I Love a Broad Margin to My Life (Vintage International)

I Love a Broad Margin to My Life (Vintage International)

Maxine Hong Kingston

Language: English

Pages: 240

ISBN: 0307454592

Format: PDF / Kindle (mobi) / ePub


In her singular voice—both humble and brave, touching and humorous—Maxine Hong Kingston gives us a poignant and beautiful memoir-in-verse that captures the wisdom that comes with age. As she reflects on her sixty-five years, she circles from present to past and back, from lunch with a writer friend to the funeral of a Vietnam veteran, from her long marriage to her arrest at a peace march in Washington. On her journeys as writer, peace activist, teacher, and mother, she revisits her most beloved characters—Wittman Ah-Sing, the Tripmaster Monkey, and Fa Mook Lan, the Woman Warrior—and presents us with a beautiful meditation on China then and now. The result is a marvelous account of an American life of great purpose and joy, and the tonic wisdom of a writer we have come to cherish.

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natural language, the best for giving heartfelt thanks. “You well come,” says a goateed artist. No, not goatee. Let’s give him a soul patch. “Well, well,” says a fellow with a ponytail. “Koo. Koo. Koo.” Cool. Cool. “How are you?” “I am fine. Thank you.” “You well come.” “I come from Heilongjian. And you?” Black Dragon River. The artists, communal around the fire, brothers, smoking Peace brand cigarettes and being served tea and pastries, delight in trying out the Brave language, the

paints some more. Turns his back on the model and the picture, holds up a hand mirror, and looks at their images in reverse, turns around quick—catches something— paints it down. As if I am hard to see. The artist is doing mighty feats of concentration to hold me real. Across the courtyard is a south-facing window, dark inside, nobody lives there. One day, the window is utterly gone. Nary a jamb or corner or glint remains. The explanation has got to be that tree; it leafed out, and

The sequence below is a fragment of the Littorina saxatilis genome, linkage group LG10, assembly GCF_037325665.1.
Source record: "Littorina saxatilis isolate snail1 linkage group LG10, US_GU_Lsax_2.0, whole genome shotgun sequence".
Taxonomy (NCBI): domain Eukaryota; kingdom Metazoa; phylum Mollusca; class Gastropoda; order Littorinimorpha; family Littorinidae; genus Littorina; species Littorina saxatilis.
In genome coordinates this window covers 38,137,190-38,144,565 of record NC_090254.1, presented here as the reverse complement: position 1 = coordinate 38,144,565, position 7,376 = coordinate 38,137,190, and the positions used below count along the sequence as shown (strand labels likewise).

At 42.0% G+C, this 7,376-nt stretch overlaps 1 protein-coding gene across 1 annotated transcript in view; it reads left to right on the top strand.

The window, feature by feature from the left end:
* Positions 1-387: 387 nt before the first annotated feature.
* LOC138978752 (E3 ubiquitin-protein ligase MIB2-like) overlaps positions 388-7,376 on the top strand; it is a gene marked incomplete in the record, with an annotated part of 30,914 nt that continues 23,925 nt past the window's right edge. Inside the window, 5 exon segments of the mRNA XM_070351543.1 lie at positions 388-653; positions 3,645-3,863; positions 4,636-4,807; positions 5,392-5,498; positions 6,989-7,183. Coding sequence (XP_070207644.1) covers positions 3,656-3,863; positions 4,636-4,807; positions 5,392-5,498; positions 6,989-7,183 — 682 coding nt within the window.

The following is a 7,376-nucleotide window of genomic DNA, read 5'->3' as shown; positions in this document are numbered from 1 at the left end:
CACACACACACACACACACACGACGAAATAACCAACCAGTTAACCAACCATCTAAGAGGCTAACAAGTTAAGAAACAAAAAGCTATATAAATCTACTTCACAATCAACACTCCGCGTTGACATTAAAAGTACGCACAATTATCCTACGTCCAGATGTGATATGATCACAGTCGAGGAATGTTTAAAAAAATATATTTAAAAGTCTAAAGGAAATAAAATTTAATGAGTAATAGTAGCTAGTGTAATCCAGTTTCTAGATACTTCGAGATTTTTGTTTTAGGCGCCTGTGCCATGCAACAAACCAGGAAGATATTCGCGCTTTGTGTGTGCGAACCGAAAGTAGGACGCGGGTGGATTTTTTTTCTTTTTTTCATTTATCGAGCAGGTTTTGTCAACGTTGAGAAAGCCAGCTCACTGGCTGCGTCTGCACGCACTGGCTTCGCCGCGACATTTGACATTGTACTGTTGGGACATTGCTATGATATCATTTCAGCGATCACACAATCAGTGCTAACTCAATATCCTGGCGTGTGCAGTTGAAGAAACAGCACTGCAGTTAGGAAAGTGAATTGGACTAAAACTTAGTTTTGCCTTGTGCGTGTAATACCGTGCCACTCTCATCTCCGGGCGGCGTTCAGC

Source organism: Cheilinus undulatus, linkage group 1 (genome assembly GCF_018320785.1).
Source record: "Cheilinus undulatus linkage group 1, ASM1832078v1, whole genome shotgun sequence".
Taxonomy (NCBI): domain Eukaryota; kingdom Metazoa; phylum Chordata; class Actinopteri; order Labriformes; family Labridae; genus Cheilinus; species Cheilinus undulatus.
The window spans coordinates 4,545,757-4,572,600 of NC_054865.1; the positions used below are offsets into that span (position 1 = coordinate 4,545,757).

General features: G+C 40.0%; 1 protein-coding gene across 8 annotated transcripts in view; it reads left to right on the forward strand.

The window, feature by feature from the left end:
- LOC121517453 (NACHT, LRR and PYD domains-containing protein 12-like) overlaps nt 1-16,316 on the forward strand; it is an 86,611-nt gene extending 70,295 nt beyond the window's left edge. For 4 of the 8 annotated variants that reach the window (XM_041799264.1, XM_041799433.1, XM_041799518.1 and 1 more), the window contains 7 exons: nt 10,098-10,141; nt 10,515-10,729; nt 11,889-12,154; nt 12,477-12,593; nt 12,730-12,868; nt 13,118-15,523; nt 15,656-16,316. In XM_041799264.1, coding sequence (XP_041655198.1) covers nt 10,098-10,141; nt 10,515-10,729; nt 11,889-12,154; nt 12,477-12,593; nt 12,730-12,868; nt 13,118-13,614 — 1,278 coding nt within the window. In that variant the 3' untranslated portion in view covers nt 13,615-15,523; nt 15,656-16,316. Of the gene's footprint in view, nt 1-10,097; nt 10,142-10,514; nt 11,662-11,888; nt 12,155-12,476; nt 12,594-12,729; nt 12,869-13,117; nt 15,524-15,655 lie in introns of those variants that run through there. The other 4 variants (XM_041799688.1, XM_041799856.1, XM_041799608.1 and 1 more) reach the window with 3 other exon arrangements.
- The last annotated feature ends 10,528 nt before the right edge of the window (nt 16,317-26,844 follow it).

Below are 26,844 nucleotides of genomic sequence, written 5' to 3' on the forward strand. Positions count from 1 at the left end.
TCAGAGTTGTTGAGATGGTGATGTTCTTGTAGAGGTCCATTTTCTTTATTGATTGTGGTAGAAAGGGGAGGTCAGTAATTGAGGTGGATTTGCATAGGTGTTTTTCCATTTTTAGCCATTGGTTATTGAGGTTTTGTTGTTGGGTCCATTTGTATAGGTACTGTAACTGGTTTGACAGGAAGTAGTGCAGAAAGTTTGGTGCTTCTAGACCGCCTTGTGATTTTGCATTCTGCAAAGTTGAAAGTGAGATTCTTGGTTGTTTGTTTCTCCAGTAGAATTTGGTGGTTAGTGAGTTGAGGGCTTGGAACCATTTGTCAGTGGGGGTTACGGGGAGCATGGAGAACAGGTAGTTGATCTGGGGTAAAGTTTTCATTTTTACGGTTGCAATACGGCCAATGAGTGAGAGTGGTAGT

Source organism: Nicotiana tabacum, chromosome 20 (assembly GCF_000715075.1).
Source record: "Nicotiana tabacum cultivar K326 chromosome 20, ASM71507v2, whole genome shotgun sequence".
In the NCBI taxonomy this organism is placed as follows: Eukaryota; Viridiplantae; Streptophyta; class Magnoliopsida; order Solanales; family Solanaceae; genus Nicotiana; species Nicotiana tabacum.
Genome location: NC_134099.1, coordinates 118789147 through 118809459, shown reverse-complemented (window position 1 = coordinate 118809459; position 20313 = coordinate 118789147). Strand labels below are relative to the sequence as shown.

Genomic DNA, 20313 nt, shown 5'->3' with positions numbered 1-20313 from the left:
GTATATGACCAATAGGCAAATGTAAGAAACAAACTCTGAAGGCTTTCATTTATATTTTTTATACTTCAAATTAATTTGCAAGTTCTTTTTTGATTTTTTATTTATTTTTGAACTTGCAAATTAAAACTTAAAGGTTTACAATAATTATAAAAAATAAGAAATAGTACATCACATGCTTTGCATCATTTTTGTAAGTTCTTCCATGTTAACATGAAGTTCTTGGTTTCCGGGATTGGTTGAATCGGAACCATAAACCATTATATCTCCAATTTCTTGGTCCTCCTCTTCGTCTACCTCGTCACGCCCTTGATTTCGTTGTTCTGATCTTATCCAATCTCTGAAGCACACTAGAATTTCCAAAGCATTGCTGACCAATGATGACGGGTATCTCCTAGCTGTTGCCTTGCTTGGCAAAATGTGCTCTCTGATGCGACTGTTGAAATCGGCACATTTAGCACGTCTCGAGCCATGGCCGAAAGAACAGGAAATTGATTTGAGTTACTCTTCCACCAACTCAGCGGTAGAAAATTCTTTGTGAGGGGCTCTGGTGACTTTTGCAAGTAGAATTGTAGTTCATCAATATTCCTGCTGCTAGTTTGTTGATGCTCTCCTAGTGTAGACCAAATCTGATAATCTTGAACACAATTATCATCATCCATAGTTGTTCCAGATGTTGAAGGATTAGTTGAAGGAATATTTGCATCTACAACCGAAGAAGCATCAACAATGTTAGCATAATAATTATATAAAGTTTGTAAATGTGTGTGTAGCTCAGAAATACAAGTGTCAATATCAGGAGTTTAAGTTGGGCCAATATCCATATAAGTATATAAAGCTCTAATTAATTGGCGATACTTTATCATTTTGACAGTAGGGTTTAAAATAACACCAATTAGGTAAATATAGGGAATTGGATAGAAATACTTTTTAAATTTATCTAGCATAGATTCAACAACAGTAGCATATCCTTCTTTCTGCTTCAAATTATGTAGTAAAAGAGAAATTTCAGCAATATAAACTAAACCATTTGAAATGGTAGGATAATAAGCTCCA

rather be private). In war, he’d be the one taken as headman. The old women, 4 of them, sat on the earth in the shade of a wall across the way. They’d played here as girls, and now rest, still friends, laughing, remembering. They look like homeless street people in the United States; Chinese, maybe Chinese-American, women, old like these women, clad like them, faded pants and shirts, hair home-cut, bobby-pinned back from their ears, such women are scavenging garbage cans. They don’t

vine, touched me. Joy kin. Joy kin.” Sit very still, and you will feel the ancestors pull you to earth by a bell rope that ties you—through you—from underground to sky. They pull downward, and pull heavenly energy down into you, all your spirited self. They let up, and life force geysers out from your thinking head and your hardworking hands. My first visit to my mother’s village, my mother still living then, I looked for her house among the gray-with-mildew houses, walked through the

dreaming, thinking, we sat without speaking, without letting go of warm hands. The red red green green appeared again. I told her, “That’s Japan. We’re over Japan now. We’ll be landing soon in Narita.” “Waw! You speak Japanese too.” She admires me too much. Inside the horrible confusion of the international airport, how can a mind from the village not fall to crazy pieces? I found a nice American couple making the connecting flight to New York, and asked them please to take this

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